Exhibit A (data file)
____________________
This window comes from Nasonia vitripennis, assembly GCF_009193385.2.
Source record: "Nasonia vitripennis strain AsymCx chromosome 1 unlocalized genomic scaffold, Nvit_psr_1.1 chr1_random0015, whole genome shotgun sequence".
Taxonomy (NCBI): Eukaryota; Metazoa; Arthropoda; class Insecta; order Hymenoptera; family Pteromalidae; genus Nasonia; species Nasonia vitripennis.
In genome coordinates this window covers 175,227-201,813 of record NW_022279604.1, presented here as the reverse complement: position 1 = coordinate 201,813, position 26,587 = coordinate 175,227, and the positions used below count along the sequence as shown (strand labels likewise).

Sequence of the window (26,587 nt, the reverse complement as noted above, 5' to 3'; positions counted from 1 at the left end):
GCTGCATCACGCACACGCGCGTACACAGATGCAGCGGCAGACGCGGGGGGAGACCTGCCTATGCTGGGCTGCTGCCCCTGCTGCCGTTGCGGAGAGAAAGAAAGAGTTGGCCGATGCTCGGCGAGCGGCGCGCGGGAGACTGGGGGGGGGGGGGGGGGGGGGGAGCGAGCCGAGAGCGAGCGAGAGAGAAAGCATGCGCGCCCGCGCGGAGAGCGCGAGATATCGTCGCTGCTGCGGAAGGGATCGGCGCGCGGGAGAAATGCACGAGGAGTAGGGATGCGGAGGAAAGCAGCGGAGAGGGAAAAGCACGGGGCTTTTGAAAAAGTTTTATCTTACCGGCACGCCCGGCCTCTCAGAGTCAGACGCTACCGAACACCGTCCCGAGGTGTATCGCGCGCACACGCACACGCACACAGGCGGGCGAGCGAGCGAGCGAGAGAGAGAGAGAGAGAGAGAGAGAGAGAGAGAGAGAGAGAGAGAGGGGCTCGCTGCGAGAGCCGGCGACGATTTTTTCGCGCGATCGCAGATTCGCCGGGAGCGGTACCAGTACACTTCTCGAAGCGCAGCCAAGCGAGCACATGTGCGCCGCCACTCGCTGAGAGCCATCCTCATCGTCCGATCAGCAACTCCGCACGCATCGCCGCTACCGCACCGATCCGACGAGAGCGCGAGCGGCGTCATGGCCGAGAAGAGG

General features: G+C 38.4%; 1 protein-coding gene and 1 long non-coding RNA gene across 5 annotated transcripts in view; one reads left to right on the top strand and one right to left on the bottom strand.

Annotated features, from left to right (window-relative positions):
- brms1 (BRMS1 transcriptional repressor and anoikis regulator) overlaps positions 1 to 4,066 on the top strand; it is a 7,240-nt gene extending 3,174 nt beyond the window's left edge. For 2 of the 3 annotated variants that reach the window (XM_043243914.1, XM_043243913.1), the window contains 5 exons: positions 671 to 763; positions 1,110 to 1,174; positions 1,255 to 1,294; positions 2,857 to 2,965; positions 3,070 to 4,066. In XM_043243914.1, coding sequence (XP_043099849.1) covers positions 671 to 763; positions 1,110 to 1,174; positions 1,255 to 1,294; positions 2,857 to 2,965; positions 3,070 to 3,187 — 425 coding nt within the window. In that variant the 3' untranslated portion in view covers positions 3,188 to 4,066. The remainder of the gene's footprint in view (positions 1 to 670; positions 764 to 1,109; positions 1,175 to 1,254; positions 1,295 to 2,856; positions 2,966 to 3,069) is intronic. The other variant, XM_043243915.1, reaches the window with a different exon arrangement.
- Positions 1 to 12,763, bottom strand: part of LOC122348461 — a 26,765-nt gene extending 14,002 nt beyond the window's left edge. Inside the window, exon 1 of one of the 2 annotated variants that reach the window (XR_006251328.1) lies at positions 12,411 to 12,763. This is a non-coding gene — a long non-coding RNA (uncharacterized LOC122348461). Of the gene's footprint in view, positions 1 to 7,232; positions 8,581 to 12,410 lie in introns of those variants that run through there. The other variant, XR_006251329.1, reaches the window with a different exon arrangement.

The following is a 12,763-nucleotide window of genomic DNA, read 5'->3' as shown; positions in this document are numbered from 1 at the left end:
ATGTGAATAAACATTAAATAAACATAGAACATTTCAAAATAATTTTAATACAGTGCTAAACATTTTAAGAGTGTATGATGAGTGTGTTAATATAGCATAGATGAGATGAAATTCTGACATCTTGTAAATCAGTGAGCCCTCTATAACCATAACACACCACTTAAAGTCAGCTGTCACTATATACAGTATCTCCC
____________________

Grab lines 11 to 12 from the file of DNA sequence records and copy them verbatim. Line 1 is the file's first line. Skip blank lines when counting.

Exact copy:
The following is a 12,763-nucleotide window of genomic DNA, read 5'->3' as shown; positions in this document are numbered from 1 at the left end:
ATGTGAATAAACATTAAATAAACATAGAACATTTCAAAATAATTTTAATACAGTGCTAAACATTTTAAGAGTGTATGATGAGTGTGTTAATATAGCATAGATGAGATGAAATTCTGACATCTTGTAAATCAGTGAGCCCTCTATAACCATAACACACCACTTAAAGTCAGCTGTCACTATATACAGTATCTCCC